Mr. Willy Fautre, Director, HRWF – w.fautre@hrwf.org





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LGBT+ candidates score series of historic wins in U.S. elections

Record numbers of LGBT+ candidates are standing in the US elections and early results suggest historic wins across the country.

 

By Hugo Greenhalgh

 

Thomson Reuters Foundation (04.11.2020) – https://bit.ly/35kNK6f – LGBT+ candidates scored a series of historic wins in the U.S. elections, including Sarah McBride becoming the first openly transgender person to win a State Senate seat.

 

At least 117 of a record 574 LGBT+ candidates on the ballot had won at the time of publication, nine of them trans, according to the LGBTQ Victory Fund, which backs LGBT+ candidates.

 

“It’s a huge milestone for members of the LGBTQ community,” said Stephanie Byers, who became the country’s first trans Native American state legislator in the Kansas House of Representatives.

 

“Gender is no longer the only thing that someone sees when we run for office … they also realise that we run more broadly, not just on LGBT issues,” the 57-year-old retired music teacher told the Thomson Reuters Foundation.

 

While data on other LGBT+ candidates is still emerging, other victors included Ritchie Torres and Mondaire Jones, respectively the first out gay Afro-Latino and Black men elected to Congress.

 

“Tonight’s wins for LGBTQ people of colour and transgender Americans across the country are historic and long overdue,” said Sarah Kate Ellis, president of the LGBT+ rights organisation GLAAD, in a statement.

 

“Their victories represent a leap forward for LGBTQ acceptance and a demand for more of the progress and equality that their very presence demonstrates.”

 

Outstanding victory

 

McBride, who became the first trans person to address a major party convention when she spoke at the Democrat National Convention in 2016, is the country’s highest ranking openly trans official after winning the Delaware State Senate race.

 

The 30-year-old tweeted that she hoped her victory “shows an LGBTQ kid that our democracy is big enough for them, too”.

 

Veteran human rights campaigner, Peter Tatchell, who last year travelled with McBride to Australia and New Zealand, said her election marked “an outstanding victory for trans people”.

 

Other landmark victories included Mauree Turner, who identifies as non-binary, or as neither male or female, and became Oklahoma’s first Muslim state representative, according to the LGBTQ Victory Fund.

 

“Conversion therapy and trans students not getting the opportunity to play the sport that they would like to play … that’s the type of things that we’re combatting when we show up,” said 27-year-old Turner in an interview on Wednesday.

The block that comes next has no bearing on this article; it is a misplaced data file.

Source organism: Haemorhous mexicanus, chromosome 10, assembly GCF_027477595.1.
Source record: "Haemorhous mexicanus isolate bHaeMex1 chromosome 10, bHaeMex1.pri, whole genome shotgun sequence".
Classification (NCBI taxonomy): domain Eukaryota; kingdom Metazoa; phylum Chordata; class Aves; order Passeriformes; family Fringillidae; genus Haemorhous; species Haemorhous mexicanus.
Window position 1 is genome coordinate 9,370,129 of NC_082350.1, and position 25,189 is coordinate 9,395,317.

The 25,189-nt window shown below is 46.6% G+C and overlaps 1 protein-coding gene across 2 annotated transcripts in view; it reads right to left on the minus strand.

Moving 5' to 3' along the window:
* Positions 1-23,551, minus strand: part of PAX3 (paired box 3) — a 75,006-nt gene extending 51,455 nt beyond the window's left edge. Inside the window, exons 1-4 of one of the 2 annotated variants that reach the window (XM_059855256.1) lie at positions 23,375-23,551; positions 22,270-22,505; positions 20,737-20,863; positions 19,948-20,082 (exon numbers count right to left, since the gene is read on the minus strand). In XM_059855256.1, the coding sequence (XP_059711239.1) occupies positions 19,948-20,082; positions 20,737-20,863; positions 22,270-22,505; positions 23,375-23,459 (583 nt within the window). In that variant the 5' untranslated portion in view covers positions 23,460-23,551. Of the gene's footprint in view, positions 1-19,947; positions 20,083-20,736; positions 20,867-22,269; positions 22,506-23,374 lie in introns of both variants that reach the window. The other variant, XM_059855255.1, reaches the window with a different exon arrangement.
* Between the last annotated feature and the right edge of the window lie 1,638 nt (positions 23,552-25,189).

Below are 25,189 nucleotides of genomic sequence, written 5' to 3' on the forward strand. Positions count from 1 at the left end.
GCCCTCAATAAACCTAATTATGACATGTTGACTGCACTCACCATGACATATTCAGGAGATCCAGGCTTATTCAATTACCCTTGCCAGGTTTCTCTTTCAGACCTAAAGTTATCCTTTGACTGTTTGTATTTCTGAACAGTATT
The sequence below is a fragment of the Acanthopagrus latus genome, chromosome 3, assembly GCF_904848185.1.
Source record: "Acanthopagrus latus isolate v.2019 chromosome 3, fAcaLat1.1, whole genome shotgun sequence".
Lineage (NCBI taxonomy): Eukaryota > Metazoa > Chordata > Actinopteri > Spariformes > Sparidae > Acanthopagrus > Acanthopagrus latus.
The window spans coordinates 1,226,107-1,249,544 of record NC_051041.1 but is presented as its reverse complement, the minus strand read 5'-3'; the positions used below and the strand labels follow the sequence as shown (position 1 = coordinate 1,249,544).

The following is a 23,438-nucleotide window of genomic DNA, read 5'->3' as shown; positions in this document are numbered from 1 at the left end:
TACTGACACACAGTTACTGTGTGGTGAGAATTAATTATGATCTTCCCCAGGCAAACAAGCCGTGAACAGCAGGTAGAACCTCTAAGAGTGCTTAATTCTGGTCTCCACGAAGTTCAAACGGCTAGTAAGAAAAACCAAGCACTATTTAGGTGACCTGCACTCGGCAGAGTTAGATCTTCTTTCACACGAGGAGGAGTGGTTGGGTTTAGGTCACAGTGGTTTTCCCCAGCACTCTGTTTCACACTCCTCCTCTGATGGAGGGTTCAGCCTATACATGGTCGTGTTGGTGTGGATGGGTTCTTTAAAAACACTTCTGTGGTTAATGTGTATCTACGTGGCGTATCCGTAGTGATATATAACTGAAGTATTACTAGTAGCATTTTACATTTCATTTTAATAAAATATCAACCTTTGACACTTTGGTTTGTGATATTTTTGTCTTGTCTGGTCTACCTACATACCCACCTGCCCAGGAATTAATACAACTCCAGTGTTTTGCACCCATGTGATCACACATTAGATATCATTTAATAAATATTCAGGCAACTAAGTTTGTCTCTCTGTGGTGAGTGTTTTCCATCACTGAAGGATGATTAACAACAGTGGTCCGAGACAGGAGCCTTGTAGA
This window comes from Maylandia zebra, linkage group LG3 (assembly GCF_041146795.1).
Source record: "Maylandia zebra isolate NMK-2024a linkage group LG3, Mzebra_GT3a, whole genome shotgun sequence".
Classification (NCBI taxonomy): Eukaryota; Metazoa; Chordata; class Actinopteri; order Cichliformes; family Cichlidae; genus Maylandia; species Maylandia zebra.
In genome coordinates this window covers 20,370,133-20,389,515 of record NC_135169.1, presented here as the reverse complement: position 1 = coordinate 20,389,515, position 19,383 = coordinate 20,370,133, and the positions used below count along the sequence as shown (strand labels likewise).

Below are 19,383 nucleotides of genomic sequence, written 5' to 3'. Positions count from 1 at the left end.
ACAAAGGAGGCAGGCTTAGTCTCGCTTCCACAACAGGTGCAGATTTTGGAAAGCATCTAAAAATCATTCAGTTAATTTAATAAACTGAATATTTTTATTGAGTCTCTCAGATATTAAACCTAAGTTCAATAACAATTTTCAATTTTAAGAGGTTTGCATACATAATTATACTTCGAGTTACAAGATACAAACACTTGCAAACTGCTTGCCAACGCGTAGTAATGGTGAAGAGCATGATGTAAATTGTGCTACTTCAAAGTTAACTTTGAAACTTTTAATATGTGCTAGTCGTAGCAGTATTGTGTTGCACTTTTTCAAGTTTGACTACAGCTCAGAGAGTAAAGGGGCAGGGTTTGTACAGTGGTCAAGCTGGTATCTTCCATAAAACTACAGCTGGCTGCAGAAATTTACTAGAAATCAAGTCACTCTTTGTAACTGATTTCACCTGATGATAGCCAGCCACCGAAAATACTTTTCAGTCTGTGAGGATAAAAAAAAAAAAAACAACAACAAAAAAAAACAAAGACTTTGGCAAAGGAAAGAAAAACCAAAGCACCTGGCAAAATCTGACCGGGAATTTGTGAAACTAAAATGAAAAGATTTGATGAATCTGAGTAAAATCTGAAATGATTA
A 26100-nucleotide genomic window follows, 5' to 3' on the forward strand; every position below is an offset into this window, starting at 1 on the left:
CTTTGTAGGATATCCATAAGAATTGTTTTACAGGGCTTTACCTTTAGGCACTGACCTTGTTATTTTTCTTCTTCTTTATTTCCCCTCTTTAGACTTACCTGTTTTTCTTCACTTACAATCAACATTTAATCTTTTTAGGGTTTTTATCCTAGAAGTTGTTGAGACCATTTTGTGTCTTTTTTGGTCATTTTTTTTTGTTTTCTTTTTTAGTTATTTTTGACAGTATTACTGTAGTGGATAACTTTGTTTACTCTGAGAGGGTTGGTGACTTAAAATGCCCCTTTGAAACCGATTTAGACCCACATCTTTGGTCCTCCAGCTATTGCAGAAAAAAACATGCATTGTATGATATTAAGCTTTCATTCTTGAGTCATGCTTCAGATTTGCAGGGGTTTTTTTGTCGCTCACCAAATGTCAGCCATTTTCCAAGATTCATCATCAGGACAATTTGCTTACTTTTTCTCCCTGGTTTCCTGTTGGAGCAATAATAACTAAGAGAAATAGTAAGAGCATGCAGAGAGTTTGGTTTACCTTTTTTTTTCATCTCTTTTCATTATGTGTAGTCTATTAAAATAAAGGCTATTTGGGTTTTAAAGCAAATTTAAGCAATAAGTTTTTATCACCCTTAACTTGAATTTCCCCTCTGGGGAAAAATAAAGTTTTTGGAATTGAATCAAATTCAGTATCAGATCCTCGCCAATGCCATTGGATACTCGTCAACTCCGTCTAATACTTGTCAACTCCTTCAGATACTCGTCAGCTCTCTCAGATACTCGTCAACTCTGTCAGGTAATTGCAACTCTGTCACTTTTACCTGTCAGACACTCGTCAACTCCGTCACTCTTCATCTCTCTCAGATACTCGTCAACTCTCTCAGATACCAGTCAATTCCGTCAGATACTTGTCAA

Michele Rayner became the first Black openly LGBT+ woman to be elected to Florida’s state legislature, while Shevrin Jones became the state’s first Black LGBT+ state senator. Georgia got its first openly LGBT+ state legislator, Kim Jackson.

 

“Having visible LGBTQ people in positions of political power is crucial to ensuring that LGBTQ people across America are championed,” said Eloise Stonborough, associate director of policy and research at Stonewall, Europe’s largest LGBT+ organisation.

 

Queer siblings

 

A National Election Pool exit poll conducted by Edison Research indicated that LGBT+ voters represent 7% of the 2020 electorate, higher than the estimated 4.5% of the adult population.

 

LGBT+ voters made up 6% of the electorate in the 2018 midterm elections, and 5% in the 2016 presidential elections.

 

“The more of us that run, the better,” said Jabari Brisport, a newly elected New York state senator and the state’s first openly LGBT+ Black lawmaker.

 

“We have to keep pushing and open the door wider and wider for more of our queer siblings to enter politics as well and fight for an agenda that uplifts us as equal citizens like everyone else.”

 

As the 2020 presidential election result teetered on a knife edge, with millions of votes still uncounted, LGBT+ rights groups said the early wins showed the growing political importance of the community.

 

“Over the last three elections, the share of LGBTQ voters has continued to increase, solidifying our community as a key rising constituency that politicians must court,” Human Rights Campaign (HRC) president Alphonso David said in a statement.

 

“Our issues matter, our votes matter and politicians around the country have taken notice.”

 

Alan Wardle, director of the Global Equality Caucus, a network of LGBT-supporting parliamentarians around the world, said the elected representatives sent out “a strong signal that LGBT+ people belong in public life”.





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‘I won’t be the last’: Kamala Harris, first woman elected US vice-president, accepts place in history

With victory speech, California senator brings tears to eyes of crowd in Delaware.

 

By Lauren Gambino

 

The Guardian (08.11.2020) – https://bit.ly/2Ie65cw – Kamala Harris accepted her place in history on Saturday night with a speech honoring the women who she said “paved the way for this moment tonight”, when the daughter of Jamaican and Indian immigrants would stand before the nation as the vice-president-elect of the United States.

 

With her ascension to the nation’s second highest office, Harris, 56, will become the first woman and the first woman of color to be elected vice-president, a reality that shaped her speech and brought tears to the eyes of many women and girls watching from the hoods of their cars that had gathered in the parking lot of a convention center in Wilmington, Delaware.

 

Wearing an all-white pantsuit, in an apparent tribute to the suffragists who fought for a woman’s right to vote, Harris smiled, exultant, as she waved from the podium waiting for the blare of car horns and cheers to subside. Joe Biden, the president-elect, would speak next. But this was a moment all her own.

 

She began her remarks with a tribute to the legacy of the late congressman and civil rights activist John Lewis.

 

“Protecting our democracy takes struggle,” Harris said, speaking from a stage outside the Chase Center on the Riverfront in Wilmington. “It takes sacrifice. But there is joy in it. And there is progress. Because we, the people, have the power to build a better future.”